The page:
It’s crunch time. There’s no other way to say it. Students came back from turkey and stuffing to find something entirely different on their UD plates: the final push, the last texts to read, the attempt to put together 15 weeks of learning into some coherent understanding. There were final papers, tests, projects, lab reports … and now, final exams. There’s nothing to do but hunker down, get serious, and show the grit and determination needed to work through these final few weeks. Often it’s the week or so before final exams that is the most hectic — there are recitals and Winter Cotillion (with waltz and swing dancing lessons preceding it), the Student Government Christmas Party, a student-led panel on St. Nicholas’ feast day featuring poems and stories about the Magi, and on the night before Dead Day (a day without classes before exams begin) a stand-up comedy amateur night called, if you can believe it, “Last Chance to Laugh Before You Cry.” Then, strangely, Finals Week provides a kind of odd calm, as all extracurricular activities, lectures, and games end, and quiet descends upon campus. During Finals Week, life becomes less hectic and more sequential: Students work up their last studying for an exam, knock it out, and then move on to the next one.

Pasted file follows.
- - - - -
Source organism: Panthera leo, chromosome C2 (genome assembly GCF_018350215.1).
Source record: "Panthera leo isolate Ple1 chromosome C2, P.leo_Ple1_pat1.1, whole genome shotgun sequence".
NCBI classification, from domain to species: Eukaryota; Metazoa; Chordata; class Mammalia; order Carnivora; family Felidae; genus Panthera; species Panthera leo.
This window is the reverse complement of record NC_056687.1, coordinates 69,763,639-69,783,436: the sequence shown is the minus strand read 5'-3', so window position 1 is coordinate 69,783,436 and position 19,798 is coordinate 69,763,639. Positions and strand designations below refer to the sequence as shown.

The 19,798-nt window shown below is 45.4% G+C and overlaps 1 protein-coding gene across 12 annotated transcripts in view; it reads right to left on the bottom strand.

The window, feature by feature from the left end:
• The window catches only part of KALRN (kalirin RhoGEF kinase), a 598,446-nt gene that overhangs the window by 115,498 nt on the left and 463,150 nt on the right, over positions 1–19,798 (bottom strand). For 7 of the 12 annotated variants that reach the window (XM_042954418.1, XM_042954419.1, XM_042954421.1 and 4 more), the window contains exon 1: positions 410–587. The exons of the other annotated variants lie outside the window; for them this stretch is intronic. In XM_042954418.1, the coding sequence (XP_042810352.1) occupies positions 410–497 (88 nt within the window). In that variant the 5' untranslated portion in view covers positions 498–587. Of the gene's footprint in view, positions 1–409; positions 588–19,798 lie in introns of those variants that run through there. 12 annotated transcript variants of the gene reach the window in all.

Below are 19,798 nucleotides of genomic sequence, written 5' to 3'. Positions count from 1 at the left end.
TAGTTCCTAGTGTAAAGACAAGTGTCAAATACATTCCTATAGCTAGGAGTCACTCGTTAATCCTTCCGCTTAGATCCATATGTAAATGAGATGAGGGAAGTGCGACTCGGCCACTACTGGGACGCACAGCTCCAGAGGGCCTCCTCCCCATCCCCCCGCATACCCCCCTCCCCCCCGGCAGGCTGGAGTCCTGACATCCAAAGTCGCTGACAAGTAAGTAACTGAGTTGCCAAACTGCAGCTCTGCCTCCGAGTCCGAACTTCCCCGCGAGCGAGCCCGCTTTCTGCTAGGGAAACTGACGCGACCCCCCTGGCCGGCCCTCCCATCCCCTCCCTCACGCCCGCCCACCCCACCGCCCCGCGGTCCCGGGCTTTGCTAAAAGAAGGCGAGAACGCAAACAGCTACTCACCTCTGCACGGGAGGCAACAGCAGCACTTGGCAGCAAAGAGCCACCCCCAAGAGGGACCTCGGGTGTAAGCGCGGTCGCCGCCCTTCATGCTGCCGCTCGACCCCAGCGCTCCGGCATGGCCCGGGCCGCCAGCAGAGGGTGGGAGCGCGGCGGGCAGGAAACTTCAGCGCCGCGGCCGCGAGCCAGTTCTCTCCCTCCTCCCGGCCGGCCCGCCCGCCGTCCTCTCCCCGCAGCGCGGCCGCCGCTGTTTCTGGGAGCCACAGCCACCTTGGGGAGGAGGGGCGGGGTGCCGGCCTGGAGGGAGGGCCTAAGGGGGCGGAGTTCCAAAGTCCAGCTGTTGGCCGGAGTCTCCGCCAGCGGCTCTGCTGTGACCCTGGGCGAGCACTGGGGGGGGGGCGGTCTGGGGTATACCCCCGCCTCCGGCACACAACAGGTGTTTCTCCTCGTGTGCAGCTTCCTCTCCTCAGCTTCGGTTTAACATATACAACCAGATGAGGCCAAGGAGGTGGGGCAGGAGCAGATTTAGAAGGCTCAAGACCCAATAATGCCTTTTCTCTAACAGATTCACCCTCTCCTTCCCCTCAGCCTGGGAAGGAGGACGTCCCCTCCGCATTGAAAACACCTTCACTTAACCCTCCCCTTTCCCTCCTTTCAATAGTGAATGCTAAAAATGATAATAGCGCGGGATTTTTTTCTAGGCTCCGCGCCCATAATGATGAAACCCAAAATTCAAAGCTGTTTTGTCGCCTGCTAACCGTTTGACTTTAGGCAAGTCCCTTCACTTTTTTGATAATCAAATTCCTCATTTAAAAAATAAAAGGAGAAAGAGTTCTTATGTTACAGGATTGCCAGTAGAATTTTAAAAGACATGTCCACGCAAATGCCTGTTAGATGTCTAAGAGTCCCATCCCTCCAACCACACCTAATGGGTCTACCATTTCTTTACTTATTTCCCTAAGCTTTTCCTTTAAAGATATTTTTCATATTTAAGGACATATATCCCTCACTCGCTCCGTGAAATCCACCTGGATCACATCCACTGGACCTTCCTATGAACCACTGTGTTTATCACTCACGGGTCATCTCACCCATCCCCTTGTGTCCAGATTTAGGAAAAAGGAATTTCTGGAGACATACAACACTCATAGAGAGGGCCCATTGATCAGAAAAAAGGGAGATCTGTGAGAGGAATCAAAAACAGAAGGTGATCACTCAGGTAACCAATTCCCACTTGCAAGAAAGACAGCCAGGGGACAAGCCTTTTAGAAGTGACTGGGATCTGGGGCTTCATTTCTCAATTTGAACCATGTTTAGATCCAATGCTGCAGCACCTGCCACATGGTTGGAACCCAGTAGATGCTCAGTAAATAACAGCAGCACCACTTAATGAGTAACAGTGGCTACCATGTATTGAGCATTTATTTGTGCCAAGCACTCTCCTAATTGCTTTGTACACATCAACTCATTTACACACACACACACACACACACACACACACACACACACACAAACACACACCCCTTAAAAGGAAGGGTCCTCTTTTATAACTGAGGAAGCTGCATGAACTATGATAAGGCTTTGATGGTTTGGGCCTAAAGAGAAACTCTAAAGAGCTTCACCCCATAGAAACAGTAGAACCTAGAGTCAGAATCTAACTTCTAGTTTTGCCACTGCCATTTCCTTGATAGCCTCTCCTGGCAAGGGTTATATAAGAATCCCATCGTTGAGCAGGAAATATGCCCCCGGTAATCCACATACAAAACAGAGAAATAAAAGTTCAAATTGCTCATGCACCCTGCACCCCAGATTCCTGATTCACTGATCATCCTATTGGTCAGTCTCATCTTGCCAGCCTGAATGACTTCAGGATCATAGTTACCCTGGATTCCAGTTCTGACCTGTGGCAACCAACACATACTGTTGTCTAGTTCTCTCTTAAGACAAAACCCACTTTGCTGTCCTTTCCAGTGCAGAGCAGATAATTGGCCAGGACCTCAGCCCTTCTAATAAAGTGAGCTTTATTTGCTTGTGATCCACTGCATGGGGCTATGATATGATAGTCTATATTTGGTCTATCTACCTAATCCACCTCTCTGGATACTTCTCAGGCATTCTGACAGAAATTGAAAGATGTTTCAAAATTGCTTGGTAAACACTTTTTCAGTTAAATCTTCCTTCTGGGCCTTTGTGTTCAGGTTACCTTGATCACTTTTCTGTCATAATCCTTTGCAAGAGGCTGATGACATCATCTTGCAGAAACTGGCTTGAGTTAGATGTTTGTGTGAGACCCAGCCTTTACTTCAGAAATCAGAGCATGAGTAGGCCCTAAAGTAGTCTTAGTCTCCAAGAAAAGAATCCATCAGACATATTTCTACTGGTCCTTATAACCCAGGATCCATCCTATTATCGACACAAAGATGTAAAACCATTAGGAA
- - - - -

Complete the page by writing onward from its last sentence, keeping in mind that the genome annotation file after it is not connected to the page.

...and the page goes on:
I always encourage students to see this period as less of a burden and more like getting prepped for a big contest: How can they adopt a good strategy? How can they study and analyze their “opponent” — the professor — to figure out how he will probe and test their offense and defense (their skills and knowledge)? How can they train their bodies and minds, get good nutrition and sleep, so they are ready for “the big game”? Even though this is a little … aggressive and oppositional (I’d prefer they think of exams in terms of liberal learning!), I try to get students to approach finals this way, as a kind of game and challenge, rather than as a burden, and turn it into something, well, kind of fun.